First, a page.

The authors conclude that steroid use is independently associated with 25(OH)D deficiency in this nationally representative cohort of patients in the United States. This suggests the need for screening and appropriate vitamin D repletion in patients on chronic steroids.

COMMENTARY: The findings of this study are not entirely new or surprising. We had previously noted in our report on “Vitamin D – A Neglected 'Analgesic' for Chronic Musculoskeletal Pain” that corticosteroids and glucocorticoids are among a handful of drugs that may reduce the effects and potency of vitamin D [see p. 25 in report PDF here]. In fact, steroidal agents may be combined with other modalities — eg, bisphosphonates, loop diuretics, calcitonin, and hemodialysis — in treating vitamin D toxicity.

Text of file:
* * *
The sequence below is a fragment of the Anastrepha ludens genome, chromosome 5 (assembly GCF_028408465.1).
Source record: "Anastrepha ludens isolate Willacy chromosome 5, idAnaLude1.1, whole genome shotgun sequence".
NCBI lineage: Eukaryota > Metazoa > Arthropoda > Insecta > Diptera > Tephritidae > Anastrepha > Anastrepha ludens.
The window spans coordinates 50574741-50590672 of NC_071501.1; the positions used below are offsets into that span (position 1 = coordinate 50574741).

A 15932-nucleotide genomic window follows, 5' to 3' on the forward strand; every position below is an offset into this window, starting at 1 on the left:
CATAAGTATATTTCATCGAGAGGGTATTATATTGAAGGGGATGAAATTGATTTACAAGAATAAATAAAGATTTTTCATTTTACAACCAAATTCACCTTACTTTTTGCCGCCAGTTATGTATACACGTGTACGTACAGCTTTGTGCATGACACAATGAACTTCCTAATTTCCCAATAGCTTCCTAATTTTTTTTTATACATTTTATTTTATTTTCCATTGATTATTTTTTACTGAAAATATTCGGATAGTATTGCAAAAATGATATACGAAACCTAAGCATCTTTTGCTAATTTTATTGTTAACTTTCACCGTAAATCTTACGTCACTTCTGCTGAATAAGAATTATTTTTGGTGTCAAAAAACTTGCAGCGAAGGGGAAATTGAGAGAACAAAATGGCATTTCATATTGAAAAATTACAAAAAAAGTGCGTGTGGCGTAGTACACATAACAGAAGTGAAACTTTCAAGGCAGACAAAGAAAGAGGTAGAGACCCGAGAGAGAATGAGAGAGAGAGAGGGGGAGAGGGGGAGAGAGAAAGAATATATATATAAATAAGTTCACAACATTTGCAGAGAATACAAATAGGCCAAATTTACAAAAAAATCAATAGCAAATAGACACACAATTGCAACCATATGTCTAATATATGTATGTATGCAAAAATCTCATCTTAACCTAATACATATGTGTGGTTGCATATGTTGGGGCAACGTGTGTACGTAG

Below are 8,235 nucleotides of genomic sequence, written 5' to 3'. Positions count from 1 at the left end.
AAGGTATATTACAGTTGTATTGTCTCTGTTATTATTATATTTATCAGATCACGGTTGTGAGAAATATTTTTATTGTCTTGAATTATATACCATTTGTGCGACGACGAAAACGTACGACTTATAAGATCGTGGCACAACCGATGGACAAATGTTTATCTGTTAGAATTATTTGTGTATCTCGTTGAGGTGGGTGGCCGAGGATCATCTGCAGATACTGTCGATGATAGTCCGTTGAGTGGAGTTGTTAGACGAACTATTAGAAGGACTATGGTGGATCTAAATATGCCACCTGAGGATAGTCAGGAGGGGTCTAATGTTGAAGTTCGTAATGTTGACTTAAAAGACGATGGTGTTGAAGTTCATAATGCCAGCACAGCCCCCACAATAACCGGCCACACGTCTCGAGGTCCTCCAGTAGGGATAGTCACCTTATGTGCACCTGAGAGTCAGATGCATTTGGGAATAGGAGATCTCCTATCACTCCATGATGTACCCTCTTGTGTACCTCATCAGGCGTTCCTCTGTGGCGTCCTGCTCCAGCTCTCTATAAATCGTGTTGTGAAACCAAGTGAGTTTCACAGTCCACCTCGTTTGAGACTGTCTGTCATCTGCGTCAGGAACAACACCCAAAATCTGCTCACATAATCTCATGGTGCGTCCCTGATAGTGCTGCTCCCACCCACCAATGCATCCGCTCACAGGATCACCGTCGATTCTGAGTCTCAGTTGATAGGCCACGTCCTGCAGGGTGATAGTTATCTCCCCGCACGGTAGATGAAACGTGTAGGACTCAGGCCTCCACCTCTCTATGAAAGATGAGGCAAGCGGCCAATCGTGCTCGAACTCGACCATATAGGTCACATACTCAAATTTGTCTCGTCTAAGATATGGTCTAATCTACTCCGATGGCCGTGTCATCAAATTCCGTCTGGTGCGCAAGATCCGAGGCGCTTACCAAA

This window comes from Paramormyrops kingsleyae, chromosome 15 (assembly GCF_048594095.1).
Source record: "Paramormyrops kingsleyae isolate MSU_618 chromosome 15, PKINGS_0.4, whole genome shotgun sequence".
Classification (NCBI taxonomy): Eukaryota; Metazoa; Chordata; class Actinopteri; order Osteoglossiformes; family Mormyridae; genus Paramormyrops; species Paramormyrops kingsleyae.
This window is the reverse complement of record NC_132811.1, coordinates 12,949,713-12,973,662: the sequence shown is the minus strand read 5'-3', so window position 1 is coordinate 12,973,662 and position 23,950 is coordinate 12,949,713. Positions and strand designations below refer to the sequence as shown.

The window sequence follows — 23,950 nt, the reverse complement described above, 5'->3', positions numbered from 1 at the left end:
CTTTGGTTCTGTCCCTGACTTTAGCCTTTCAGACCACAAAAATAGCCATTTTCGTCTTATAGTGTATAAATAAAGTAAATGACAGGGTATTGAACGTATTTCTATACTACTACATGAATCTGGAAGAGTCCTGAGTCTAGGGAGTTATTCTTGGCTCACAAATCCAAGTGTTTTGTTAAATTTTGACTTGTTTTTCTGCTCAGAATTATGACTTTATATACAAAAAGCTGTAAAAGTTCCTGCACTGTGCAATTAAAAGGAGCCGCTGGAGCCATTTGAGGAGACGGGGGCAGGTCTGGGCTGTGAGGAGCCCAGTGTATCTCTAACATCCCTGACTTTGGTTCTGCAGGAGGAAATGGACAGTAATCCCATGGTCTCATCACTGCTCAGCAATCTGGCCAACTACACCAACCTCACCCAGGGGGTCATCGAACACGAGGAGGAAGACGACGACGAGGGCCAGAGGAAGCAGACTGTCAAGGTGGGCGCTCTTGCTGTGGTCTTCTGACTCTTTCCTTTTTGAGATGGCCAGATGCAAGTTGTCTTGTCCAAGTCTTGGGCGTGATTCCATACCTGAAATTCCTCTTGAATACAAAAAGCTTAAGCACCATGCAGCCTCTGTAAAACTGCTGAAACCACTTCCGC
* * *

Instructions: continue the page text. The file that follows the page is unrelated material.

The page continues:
The severe vitamin D deficiencies detected in this study — <10 ng/mL 25(OH)D — are known to be associated with painful osteomalacia (softening of bone surfaces), rickets (softening of bones in children), and clinical myopathy (muscle weakness and/or pain). While there is still debate on the issue, vitamin D levels between 20 and 50 ng/mL are generally considered adequate overall for well-being and bone integrity in otherwise healthy individuals, but patients with pain conditions may require levels at the higher end of that range. Steroid agents might influence vitamin D deficiency by increasing an enzyme that inactivates the vitamin, but further research on this is needed.